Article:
I’ll be honest, this wasn’t a book that I loved from page one. It was a book that crept up on me, slow and stealthy, so that by the time I had reached the last third of the story, I was willing to abandon all the other obligations of my afternoon in order to curl up on the couch and finish the story. (Which is, by the way, exactly what I did.)
O’Keeffe handles the passage of time with great skill and subtlety. For a relatively short book, she covers a long period of time – about forty years – but it never feels tedious. Though it took me a little bit to get used to the idea of skipping years between chapters, once I found the rhythm, it seemed a natural way to tell Klara’s tale. As a writer, I was impressed by O’Keeffe’s ability to select the moments that would best tell the story over the course of a lifetime. The way the story takes us from one important moment to the next, skipping all the unimportant stuff, feels very authentic in that it mirrors the way we recall memories of our own.
Though the story is on the one hand very gritty and even, in places, hard to read because of the subject matter – abuse, death, war, grief, regret – it had for me the feel of a fairytale. Despite the stark realism of Klara’s life in the dirty and desolate mill town, there is always a thread of faith, strength, and hope that runs through the story. There are moments of light in the darkness that keep Klara, and the reader, pushing ahead, persevering to reach a hopefully happy ending. Some of these moments have a flavor of magical realism about them, like the flock of angelic butterflies that visits the town, but most of them are magic of a different kind – the magic of love, friendship, redemption, and joy.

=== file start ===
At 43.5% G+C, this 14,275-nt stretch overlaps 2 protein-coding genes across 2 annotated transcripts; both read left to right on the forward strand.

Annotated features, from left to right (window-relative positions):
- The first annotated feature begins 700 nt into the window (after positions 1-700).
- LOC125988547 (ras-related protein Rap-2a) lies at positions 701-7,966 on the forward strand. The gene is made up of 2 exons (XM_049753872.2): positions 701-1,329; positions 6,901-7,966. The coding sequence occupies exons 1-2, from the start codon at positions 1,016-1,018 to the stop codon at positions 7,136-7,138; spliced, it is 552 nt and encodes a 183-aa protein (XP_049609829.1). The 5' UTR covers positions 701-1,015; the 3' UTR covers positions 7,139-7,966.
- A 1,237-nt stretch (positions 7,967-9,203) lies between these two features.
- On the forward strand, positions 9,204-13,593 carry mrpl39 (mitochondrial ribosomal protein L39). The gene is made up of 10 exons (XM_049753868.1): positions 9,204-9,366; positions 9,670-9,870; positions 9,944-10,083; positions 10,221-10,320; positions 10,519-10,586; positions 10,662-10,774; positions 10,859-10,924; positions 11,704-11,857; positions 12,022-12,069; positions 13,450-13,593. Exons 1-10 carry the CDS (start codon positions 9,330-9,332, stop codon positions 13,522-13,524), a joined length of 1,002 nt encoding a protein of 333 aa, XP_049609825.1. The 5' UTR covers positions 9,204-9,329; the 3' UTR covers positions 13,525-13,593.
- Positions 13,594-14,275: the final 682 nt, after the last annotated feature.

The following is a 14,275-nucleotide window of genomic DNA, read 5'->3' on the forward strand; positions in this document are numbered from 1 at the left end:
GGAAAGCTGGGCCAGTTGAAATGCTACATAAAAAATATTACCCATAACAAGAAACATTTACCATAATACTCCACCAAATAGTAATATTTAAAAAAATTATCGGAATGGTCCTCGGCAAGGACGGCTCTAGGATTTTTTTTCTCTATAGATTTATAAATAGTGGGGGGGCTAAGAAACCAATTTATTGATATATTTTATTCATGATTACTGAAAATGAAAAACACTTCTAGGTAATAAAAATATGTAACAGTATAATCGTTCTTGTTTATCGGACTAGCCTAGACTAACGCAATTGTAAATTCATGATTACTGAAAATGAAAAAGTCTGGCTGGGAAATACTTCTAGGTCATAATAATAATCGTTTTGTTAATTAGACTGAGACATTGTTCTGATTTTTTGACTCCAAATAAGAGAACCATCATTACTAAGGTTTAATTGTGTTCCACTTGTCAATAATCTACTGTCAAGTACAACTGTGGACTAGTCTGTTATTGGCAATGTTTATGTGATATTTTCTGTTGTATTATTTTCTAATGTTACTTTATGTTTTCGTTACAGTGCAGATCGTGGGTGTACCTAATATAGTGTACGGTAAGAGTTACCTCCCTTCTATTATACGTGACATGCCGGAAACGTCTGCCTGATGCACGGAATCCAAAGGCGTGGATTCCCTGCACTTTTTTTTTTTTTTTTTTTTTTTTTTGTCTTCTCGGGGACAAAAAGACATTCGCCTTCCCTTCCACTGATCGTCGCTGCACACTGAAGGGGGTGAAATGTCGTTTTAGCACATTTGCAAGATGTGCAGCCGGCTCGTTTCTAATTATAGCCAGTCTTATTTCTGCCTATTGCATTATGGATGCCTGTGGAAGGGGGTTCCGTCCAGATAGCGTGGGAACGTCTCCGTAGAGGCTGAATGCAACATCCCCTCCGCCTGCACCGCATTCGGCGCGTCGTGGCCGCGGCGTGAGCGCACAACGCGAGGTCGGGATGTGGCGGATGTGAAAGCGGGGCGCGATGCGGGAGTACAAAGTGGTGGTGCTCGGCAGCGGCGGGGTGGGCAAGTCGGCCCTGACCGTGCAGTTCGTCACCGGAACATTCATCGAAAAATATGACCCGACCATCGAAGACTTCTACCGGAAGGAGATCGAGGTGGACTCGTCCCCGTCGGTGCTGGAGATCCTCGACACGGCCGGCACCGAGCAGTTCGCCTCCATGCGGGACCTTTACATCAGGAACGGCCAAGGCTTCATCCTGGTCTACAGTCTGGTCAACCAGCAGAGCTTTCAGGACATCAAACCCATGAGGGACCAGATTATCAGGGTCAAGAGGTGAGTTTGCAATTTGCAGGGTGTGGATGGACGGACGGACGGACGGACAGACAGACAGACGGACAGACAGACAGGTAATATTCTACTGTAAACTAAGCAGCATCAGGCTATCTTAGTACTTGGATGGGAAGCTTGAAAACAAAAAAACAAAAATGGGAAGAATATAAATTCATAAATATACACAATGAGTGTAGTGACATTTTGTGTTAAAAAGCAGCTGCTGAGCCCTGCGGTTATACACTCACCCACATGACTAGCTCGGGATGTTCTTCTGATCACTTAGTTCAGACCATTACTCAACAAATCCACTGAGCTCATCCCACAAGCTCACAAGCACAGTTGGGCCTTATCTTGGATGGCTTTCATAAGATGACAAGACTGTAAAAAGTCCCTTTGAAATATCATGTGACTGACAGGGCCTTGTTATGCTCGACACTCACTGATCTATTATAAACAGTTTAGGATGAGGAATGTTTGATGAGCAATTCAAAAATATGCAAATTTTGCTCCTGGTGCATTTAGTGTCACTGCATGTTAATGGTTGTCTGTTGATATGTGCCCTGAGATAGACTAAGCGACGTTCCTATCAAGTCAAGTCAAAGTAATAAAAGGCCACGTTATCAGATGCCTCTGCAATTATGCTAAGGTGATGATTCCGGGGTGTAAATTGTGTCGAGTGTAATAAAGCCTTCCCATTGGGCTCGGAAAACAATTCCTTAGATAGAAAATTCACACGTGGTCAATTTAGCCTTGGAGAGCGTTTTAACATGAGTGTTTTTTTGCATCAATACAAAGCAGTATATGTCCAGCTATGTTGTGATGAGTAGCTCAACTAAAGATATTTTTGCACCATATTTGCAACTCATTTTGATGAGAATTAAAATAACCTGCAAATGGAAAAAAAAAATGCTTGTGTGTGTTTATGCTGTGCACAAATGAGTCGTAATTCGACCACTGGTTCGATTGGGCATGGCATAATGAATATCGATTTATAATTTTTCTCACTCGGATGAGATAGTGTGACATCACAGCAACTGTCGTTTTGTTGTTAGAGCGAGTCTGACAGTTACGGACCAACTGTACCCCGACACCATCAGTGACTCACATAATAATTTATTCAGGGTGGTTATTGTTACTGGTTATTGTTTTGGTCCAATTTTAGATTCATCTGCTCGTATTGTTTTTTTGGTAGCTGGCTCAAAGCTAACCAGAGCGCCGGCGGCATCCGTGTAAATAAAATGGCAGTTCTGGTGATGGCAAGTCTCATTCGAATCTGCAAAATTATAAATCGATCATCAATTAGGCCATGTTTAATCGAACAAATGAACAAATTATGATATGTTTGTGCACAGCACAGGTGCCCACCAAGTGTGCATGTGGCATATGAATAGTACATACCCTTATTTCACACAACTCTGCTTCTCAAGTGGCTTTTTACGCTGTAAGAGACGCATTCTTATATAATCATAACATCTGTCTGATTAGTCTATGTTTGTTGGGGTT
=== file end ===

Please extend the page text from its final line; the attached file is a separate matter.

Thirsty is a hard, but beautiful tale that shines a light on the best and worst of the human spirit. O’Keeffe’s poetic language weaves a spell that draws us slowly into the grip of the story so that, by the time we reach the end, we feel as if we have traveled the years with her characters and come away better people for having taken the journey.
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- The Art of Asking by Amanda Palmer
- Big Magic by Elizabeth Gilbert
- Rising Strong by Brené Brown
- Still Writing by Dani Shapiro
- Essentialism by Greg McKeown
- The Steal Like an Artist Journal by Austin Kleon
Each of these books is on my To Read List, and if you’ve spent any time here on the Weekend Edition, you already know that I love Dan’s work helping authors connect with readers. (His blog posts are often included in my weekly wrap-up of writerly blog posts.)
You can enter the giveaway here until 7PM EST on December 4th. Prizes will be awarded on December 7th. Good luck!
And let’s not forget the blogs. Here are a few of my favorite writerly and otherwise inspiring/informative/entertaining posts from this week:
- The incurable creative virus by @pjrvs
- 7 ways to nurture creativity via @TheNextWeb
- On Pandering by @clairevaye via @Tin_House
- Where’s Your Magic? by @bernadettejiwa
- The Power of Purpose by @RobbinPhillips
- 18 Signs You Were Destined to be a Writer by @MarianSchembari
- 7 Productivity Tools to Help You Manage Your Freelance Writing Time by @MerylWilliams
- Short Story Vending Machine Solves All On-The-Go Fiction Problems by Claire Fallon
- How to Level Up Your Writing Habit by Emily Wenstrom
Finally, a quote for the week:
Here’s to heeding your curiosity and daring to step into the places where different truths clash to create new realities. Happy writing! Happy reading!
Jamie Lee Wallace Hi. I’m Jamie. I am a content marketer and branding consultant, columnist, sometime feature writer, prolific blogger, and aspiring fiction writer. I’m a mom, a student of equestrian and aerial arts (not at the same time), and a nature lover. I believe in small kindnesses, daily chocolate, and happy endings. Introduce yourself on Facebook, twitter, Instagram, or Pinterest. I don’t bite … usually.
Forest Path Photo Credit: Casey Hugelfink via Compfight cc